While this investigation is ongoing, people should consider not using e-cigarette products. People who do use e-cigarette products should monitor themselves for symptoms (e.g., cough, shortness of breath, chest pain, nausea, vomiting, abdominal pain, fever) and promptly seek medical attention for any health concerns. Regardless of the ongoing investigation, people who use e-cigarette products should not buy these products off the street and should not modify e-cigarette products or add any substances that are not intended by the manufacturer. E-cigarette products should never be used by youth, young adults, pregnant women, or adults who do not currently use tobacco products.
If you are concerned about your health after using an e-cigarette product, contact your health care provider, or you can also call your local poison control center at 1-800-222-1222. Health care providers also can contact their local poison control center.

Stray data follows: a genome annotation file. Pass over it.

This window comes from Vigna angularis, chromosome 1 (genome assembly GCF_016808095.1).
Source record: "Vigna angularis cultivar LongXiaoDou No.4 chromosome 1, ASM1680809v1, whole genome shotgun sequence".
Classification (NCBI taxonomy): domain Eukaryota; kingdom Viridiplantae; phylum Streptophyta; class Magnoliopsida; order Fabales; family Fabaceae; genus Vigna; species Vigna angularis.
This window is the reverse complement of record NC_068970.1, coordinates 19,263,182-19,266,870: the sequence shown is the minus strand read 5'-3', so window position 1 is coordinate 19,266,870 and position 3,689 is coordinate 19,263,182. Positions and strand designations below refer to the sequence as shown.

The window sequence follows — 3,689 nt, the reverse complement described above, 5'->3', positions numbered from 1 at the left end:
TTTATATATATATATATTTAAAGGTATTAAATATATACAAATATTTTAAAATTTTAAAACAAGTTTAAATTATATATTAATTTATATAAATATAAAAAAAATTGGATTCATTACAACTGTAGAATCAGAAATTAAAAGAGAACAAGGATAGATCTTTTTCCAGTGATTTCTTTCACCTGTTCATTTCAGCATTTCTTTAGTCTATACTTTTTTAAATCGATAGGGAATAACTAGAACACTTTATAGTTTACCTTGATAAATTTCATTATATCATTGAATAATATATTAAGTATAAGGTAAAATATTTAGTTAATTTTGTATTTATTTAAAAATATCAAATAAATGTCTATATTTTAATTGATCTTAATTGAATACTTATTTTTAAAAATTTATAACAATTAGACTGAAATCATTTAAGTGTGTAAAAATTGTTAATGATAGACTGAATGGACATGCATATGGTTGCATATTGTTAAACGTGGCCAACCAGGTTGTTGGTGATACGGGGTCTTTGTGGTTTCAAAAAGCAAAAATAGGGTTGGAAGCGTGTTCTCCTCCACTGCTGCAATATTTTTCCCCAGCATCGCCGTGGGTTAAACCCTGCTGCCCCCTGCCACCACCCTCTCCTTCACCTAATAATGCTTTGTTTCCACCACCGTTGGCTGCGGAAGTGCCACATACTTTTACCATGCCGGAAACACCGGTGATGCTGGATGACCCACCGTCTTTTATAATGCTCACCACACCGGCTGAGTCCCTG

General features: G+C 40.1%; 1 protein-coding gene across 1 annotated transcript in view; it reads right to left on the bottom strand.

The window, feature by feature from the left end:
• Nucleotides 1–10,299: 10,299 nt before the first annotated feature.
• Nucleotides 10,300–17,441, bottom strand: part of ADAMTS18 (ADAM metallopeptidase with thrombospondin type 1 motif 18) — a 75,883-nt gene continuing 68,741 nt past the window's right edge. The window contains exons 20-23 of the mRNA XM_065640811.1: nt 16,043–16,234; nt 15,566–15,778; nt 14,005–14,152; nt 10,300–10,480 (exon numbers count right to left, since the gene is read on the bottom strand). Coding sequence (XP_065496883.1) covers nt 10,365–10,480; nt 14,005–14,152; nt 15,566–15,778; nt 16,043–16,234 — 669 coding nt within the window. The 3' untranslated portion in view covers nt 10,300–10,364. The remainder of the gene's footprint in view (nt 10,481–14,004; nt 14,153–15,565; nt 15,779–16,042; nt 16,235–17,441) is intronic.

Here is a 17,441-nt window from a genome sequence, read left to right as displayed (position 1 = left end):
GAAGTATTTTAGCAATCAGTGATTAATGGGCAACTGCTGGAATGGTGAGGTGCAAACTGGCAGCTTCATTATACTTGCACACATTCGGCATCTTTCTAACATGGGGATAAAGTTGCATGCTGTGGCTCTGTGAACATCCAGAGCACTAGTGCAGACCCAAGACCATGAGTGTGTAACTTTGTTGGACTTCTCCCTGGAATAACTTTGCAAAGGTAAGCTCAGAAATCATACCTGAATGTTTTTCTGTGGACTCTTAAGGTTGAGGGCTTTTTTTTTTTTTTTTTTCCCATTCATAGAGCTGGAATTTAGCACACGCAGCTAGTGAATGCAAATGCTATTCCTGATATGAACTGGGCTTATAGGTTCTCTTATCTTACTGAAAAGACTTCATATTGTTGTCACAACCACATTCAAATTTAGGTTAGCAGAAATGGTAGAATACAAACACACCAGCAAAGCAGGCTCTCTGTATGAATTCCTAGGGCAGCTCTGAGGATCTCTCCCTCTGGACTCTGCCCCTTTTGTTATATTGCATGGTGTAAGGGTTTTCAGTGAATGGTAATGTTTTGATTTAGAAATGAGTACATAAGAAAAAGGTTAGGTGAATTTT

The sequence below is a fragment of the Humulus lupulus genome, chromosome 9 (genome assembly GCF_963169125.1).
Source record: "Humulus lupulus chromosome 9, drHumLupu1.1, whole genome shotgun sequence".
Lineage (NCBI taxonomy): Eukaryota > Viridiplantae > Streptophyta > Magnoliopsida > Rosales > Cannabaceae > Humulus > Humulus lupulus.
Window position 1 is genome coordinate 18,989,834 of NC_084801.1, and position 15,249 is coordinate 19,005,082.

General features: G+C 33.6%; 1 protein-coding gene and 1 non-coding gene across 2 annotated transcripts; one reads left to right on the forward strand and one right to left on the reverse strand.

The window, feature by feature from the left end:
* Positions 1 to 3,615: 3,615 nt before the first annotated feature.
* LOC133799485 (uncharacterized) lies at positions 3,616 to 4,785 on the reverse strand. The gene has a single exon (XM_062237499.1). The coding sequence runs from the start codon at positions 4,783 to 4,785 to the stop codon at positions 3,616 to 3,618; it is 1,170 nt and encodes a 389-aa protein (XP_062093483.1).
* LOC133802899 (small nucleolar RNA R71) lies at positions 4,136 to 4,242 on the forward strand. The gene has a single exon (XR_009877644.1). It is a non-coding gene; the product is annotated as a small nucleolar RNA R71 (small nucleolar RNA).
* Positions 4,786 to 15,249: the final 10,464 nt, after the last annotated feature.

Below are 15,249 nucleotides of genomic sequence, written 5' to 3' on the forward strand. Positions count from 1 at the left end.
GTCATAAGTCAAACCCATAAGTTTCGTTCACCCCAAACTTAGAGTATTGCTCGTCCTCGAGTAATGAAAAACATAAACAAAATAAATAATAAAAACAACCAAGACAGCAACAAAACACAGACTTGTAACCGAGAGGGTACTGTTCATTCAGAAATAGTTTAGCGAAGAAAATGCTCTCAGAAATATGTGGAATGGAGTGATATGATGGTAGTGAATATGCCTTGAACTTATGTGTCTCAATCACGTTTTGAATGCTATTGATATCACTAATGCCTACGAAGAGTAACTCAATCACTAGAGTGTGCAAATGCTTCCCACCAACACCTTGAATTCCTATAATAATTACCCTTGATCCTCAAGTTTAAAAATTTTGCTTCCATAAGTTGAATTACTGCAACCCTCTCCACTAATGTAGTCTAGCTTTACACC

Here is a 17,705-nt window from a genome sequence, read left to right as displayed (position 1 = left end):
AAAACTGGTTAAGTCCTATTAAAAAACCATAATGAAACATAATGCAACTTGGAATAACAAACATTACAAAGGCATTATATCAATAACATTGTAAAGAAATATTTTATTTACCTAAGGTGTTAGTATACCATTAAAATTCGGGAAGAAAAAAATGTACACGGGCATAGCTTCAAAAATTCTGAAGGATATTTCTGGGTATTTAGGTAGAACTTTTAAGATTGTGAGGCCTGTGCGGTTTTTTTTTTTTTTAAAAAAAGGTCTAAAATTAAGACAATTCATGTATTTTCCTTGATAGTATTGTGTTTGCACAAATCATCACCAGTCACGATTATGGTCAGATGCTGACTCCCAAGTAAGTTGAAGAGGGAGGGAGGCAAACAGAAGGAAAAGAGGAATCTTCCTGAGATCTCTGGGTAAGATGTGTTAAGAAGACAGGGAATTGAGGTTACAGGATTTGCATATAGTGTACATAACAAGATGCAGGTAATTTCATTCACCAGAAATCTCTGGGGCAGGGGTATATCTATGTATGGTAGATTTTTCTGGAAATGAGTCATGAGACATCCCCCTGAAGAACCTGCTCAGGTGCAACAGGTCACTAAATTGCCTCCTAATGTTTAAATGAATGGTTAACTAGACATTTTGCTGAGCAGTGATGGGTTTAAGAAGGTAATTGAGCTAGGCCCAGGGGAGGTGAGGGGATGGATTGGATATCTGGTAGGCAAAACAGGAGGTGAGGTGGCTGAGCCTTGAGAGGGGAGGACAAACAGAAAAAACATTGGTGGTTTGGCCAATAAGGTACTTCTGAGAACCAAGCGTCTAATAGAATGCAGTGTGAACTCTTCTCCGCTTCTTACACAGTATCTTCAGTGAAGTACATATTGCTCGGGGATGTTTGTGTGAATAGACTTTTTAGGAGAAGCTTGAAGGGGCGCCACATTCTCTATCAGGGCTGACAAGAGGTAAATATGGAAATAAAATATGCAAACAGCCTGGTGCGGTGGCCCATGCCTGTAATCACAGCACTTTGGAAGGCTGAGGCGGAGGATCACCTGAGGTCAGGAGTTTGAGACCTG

CDC and FDA encourage the public to submit detailed reports of any unexpected health or product issues related to tobacco or e-cigarette products to the FDA via the online Safety Reporting Portalexternal icon.
The reports released today in CDC’s MMWR include “Severe Pulmonary Disease Associated with Electronic-Cigarette-Product Use – Interim Guidance” by CDC authors and “Notes from the Field: An outbreak of e-cigarette associated acute lipoid pneumonia — North Carolina, July–August, 2019,” from North Carolina clinicians. The New England Journal of Medicine today released “Preliminary Report: Pulmonary disease associated with e-cigarette use, Illinois and Wisconsin,” with authors from the two states and CDC co-authors.
More information about the investigation is available on the CDC website.